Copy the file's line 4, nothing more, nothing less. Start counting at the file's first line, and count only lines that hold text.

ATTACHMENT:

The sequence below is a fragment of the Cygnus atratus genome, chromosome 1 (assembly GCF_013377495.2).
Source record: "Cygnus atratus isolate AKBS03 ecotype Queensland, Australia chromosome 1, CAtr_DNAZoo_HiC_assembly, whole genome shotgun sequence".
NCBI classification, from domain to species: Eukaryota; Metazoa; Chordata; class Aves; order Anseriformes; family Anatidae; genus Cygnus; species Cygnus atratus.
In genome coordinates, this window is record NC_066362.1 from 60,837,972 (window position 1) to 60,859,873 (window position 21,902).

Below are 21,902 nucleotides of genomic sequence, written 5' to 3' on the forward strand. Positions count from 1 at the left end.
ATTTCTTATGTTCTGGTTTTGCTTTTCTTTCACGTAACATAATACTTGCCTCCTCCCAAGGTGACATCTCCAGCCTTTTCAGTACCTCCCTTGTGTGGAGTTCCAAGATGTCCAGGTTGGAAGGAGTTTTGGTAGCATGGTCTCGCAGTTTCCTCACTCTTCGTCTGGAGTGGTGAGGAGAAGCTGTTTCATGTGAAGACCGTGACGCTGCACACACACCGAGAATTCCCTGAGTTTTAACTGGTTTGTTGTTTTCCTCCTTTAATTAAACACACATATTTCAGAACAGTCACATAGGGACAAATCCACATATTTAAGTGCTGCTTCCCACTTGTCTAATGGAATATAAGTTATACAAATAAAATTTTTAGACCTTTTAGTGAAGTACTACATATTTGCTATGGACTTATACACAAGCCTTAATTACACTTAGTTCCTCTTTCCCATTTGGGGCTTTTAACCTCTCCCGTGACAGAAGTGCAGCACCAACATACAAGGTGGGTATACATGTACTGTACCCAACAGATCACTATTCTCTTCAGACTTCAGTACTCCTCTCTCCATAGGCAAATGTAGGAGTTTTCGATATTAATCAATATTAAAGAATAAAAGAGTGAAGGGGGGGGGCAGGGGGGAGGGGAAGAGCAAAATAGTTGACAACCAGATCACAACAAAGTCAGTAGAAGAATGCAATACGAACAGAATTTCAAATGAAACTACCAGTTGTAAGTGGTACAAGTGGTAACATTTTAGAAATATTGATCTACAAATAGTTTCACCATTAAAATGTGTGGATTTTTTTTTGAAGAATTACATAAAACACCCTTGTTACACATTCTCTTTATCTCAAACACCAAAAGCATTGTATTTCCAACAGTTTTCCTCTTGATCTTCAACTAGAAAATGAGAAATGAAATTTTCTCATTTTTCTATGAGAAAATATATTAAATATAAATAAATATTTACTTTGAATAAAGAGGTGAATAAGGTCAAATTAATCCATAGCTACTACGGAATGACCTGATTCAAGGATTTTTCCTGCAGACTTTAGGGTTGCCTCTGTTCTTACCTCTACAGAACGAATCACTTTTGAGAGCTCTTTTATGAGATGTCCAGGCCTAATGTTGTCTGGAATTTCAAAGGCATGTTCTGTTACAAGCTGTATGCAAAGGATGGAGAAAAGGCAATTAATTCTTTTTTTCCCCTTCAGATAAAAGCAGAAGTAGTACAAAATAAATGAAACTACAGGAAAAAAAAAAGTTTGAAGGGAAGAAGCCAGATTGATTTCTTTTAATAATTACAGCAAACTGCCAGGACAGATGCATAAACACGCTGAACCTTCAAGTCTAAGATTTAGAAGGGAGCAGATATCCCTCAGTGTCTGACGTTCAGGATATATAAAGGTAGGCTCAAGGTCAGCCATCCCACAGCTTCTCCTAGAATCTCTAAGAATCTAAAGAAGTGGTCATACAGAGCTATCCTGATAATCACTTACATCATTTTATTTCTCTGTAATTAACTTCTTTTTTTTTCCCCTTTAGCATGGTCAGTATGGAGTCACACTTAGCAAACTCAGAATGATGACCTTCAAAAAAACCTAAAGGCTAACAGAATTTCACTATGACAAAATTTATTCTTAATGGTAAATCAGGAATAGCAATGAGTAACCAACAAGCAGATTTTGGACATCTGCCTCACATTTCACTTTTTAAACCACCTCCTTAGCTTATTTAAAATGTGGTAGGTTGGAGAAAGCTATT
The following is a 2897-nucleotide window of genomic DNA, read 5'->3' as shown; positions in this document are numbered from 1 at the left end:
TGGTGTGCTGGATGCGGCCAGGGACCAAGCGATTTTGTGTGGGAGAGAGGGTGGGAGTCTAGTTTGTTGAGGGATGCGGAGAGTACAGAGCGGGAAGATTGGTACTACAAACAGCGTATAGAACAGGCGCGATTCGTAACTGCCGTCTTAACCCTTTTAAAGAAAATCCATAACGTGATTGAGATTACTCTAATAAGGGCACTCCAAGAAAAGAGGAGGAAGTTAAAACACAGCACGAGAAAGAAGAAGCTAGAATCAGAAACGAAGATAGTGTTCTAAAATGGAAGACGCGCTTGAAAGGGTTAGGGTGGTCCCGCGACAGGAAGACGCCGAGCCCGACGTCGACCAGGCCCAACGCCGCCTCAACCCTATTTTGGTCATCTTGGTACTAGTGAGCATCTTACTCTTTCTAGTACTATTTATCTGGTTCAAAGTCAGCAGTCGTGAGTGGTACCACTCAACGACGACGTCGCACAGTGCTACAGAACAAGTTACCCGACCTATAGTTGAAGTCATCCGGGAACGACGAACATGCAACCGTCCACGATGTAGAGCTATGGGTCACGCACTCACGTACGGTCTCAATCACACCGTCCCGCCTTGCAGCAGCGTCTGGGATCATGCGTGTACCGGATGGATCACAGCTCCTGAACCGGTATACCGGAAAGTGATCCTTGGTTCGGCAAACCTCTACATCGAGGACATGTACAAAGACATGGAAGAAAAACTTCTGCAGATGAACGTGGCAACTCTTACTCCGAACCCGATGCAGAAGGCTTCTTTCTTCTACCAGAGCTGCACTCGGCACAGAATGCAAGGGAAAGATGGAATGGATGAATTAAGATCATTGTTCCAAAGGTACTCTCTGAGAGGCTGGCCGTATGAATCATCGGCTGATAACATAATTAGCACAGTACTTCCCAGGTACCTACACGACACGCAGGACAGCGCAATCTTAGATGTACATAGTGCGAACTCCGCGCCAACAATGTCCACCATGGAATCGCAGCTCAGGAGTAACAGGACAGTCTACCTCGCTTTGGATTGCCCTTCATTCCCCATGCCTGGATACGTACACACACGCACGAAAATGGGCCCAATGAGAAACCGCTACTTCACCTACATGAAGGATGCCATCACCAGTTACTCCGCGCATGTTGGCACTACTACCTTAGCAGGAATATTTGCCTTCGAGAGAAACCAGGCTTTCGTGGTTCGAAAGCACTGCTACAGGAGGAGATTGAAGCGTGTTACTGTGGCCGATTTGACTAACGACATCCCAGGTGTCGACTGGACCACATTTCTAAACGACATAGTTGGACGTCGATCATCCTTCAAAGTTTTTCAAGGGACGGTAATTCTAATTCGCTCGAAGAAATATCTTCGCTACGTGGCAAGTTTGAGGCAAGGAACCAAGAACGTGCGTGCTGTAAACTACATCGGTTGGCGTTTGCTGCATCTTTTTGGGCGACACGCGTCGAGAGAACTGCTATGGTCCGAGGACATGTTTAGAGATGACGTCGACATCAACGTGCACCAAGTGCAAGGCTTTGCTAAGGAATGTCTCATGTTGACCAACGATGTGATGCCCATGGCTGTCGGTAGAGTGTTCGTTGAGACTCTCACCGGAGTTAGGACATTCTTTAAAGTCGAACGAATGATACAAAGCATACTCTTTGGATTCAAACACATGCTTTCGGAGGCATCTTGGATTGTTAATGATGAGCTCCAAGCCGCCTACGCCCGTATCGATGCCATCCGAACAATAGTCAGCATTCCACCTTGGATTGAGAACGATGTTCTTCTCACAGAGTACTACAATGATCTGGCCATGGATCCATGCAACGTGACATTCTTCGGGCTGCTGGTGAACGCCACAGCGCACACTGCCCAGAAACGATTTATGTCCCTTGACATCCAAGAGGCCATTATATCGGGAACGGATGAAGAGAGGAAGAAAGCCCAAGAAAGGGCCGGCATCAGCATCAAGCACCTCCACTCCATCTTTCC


In genome coordinates, this window is record NC_066362.1 from 60,837,972 (window position 1) to 60,859,873 (window position 21,902).